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Do I Need A Guide? Choko or Flamingo

Preliminary planning for a quick fishing trip to the Glades from Palm Beach County, will be my first time there. I have a 19' CC on trailer, debating between pulling it down versus a charter.  I have GPS, depth finder, and inshore fishing experience, but I know the Glades is a different animal.  Any advice on what to do and where to go for my first time down would be appreciated.

Replies

  • TXWahooTXWahoo Posts: 566 Officer
    edited July 2018 #2
    You want to hire a guide.  Both places have miles sand miles of fishy looking water but chances are you will get frustrated if you never fished there before.  More importantly, it's hard to read water there and you can't see bottom in 2ft in most places.  It's easy to stuck in both places and neither is a place you want to get out a push.  Best wait for the tide.  Choko can really screw up your boat with all the oyster bars lurking a few inches below the water.  No way would I take a CC to choko and run it without a guide having never been there.

    Contact Capt. Bob Lemay on here.  He may even run your boat so you know how to navigate it safely next time.
  • The Cat's EyeThe Cat's Eye Posts: 1,628 Captain

    If you want to fish the 10 K on a regular basis you would have to always hire a guide or start learning the area on your own. A 19 ft CC is just too large IMO to learn that area on the inside. 
    IMO you won't really learn how to navigate the area by hiring a guide since the skiff would be traveling to fast for you to memorize any details (The 10 K is all about learning and memorizing details)

     I bought a 16 ft Jon boat with a 25 rude back in 1978, just to learn both Flamingo and the 10 K. For the 10 K, I mapped out every shallow spot and oyster bed from Chock to Alligator Bay and the four rivers between. I carefully shaded them in on a chart. I also ordered detailed aerial photo's from the US Geodetic Service. I spent over $500 on these aerials before GPS satellites were circulating the globe. 

      I leaned to run the Lopez River at planning speeds, since I had memorized every oyster bar and shallow spot.  I Never saw another boat ever run that river all the way north to Sunday Bay. I preferred the Lopez after nearly being run over by a guy in a high speed flats boat while I was fighting a large red where Hurddles Creek meets the Left Hand Turner River. I learned the other three rivers between Alligator Bay and Chock by doing the same thing. I never made it to Lostman’s but it was on my list.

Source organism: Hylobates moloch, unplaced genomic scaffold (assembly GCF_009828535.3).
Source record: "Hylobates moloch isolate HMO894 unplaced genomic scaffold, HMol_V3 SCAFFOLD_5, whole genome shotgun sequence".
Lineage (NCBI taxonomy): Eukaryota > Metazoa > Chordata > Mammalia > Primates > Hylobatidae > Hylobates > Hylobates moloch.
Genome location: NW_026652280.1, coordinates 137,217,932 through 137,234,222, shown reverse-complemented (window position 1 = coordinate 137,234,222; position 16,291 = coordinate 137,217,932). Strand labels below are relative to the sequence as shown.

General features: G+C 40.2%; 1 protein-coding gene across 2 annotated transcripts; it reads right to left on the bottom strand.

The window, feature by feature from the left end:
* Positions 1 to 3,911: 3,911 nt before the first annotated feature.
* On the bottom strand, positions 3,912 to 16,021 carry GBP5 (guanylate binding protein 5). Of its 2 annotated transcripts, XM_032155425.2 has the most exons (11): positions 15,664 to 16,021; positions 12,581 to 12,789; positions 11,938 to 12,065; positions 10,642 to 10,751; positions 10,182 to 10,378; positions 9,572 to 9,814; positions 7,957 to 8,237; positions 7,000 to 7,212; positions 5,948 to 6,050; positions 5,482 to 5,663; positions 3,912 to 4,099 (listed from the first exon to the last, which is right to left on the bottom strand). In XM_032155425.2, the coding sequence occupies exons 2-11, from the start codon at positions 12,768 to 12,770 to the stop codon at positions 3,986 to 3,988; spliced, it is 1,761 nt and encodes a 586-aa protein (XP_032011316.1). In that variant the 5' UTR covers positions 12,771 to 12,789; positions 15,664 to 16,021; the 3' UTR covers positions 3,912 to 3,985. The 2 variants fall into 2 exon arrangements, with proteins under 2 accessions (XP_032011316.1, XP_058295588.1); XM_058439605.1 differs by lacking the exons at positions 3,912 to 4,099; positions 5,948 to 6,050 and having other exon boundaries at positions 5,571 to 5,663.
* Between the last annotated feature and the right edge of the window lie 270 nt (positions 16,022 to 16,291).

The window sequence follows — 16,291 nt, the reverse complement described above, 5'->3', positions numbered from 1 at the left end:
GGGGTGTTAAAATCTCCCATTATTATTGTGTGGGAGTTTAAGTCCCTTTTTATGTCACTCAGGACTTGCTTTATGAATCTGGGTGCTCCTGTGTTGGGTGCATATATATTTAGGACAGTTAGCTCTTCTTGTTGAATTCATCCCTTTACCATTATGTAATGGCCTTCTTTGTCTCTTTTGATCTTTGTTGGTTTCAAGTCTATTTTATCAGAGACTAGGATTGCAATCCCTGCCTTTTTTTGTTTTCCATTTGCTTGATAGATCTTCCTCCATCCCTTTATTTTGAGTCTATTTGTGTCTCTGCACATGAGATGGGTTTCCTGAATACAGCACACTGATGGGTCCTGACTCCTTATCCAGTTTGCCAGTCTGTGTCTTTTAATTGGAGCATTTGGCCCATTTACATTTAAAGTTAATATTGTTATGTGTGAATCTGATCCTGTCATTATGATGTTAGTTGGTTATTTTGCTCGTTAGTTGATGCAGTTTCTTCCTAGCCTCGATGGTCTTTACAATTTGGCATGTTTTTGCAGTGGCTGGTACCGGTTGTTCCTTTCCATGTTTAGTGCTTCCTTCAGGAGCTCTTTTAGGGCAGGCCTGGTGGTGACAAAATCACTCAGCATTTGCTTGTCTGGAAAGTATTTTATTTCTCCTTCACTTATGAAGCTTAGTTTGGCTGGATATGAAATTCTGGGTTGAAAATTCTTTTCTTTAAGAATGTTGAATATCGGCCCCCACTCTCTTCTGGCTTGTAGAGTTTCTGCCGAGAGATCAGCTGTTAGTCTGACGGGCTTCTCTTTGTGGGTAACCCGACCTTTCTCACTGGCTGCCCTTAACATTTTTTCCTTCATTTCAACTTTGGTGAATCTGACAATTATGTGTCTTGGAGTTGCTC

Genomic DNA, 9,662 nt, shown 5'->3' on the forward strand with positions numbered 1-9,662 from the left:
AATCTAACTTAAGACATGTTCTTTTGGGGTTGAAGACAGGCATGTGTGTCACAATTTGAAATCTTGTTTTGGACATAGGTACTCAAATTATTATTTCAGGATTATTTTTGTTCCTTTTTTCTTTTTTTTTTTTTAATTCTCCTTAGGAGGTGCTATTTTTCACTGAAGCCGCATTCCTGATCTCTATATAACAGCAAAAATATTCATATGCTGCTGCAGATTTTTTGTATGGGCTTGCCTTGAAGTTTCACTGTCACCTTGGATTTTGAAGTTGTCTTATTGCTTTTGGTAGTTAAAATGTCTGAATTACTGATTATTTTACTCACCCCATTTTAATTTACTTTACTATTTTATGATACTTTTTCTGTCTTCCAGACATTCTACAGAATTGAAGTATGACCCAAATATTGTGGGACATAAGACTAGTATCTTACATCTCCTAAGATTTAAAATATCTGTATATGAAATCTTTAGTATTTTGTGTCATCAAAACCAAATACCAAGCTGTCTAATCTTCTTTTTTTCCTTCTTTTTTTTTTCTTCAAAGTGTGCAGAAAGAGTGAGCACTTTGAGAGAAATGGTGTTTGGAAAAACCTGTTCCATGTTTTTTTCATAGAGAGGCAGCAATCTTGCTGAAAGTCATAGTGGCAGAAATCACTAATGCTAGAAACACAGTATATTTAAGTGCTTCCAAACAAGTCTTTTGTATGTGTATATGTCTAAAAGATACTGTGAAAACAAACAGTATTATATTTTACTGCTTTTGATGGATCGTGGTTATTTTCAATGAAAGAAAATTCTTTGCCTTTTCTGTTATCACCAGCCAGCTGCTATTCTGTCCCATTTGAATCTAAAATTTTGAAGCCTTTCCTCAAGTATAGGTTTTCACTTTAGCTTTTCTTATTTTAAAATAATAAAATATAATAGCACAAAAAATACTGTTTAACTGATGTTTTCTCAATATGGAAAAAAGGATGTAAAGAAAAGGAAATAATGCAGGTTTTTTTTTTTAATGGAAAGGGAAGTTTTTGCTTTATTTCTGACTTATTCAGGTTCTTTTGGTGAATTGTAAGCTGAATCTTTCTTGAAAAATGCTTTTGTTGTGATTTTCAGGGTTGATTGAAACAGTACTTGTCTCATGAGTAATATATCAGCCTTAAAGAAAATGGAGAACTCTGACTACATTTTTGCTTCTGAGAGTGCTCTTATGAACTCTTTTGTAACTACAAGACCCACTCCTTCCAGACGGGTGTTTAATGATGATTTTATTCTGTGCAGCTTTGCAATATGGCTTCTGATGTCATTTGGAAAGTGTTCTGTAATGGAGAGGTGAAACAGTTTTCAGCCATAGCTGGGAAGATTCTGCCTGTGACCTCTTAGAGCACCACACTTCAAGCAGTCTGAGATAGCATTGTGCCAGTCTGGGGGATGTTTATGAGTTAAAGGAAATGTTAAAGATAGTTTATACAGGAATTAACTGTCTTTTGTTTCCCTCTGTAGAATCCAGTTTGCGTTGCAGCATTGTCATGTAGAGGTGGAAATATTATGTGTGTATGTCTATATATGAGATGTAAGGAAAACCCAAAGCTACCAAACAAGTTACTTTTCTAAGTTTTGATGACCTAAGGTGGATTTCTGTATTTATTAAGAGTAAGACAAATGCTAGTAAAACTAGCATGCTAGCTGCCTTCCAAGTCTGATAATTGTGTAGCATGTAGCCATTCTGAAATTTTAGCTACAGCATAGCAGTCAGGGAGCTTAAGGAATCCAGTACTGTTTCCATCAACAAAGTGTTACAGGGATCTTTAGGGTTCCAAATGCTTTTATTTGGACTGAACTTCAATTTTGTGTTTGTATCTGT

Flamingo is lot easier, but your boat is still a bit to large for most tight areas unless you just want to fish the open areas of Fla Bay and some large channels or rivers that flow into the Bay.



     

    Giimoozaabi
  • Turner River TerrorTurner River Terror Posts: 9,929 Admiral
    Local Knowledge is Everything..
    I've been fishing it for 30 years and I'm still in a 15 Jon boat with a 25 tiller.
    Ain't many places I can't go.
    If I had a CC I'd run Barron River to out front...your kinda safe that way and most of the fish are out front now. It's doable just take your time and pay attention.
    Barron River is deep and pretty well marked,,but it can surprise you at 40 MPH..quick..
    Killin and Grillin :grin
  • Mr.SnookMr.Snook NaplesPosts: 91 Deckhand
    As others have said the E.C. Choko area is a different animal and even much different than the upper 10K Islands which I normally fish on a regular basis. I can get around the upper 10K Islands now almost without a GPS however we have fished a couple funaments out of the Choko area and I was pushed into a nice oyster bar that I never saw by a very swift moving tide thank god it was only the tip of the bar and I was able to pole off as it would have been a major B*%CH gwetting it off otherwise. I ran into a sand bar where there shouldn't have been one but the water was like coffee. One of the other guys in the funament ran the wrong side of a river and ran hard aground on a sand bar in a 22' bay boat and had to wait until high tide floated him off like 6 hrs later. So I'd hire a guide or stick to the marked channels, deeper passes and outside as fishing the inside can be very tricking especially in a larger deeper drafting boat.

  • Mr.SnookMr.Snook NaplesPosts: 91 Deckhand
    As others have said the E.C. Choko area is a different animal and even much different than the upper 10K Islands which I normally fish on a regular basis. I can get around the upper 10K Islands now almost without a GPS however we have fished a couple funaments out of the Choko area and I was pushed into a nice oyster bar that I never saw by a very swift moving tide thank god it was only the tip of the bar and I was able to pole off as it would have been a major B*%CH getting it off otherwise. I ran into a sand bar where there shouldn't have been one but the water was like coffee. One of the other guys in the funament ran the wrong side of a river and ran hard aground on a sand bar in a 22' bay boat and had to wait until high tide floated him off like 6 hrs later. So I'd hire a guide or stick to the marked channels, deeper passes and outside as fishing the inside can be very tricking especially in a larger deeper drafting boat.

  • zzzzzzsplashzzzzzzsplash Posts: 499 Deckhand
    Thanks for the input guys.  I had a feeling this was the case, just wanted some more details.  My main goal is to see the area, secondary is to throw the fly around and maybe catch a fish.  I'll check out the guide options.  Thanks again.
  • MGDMGD Posts: 1,221 Officer
    contact Bob LeMay...he's on here 
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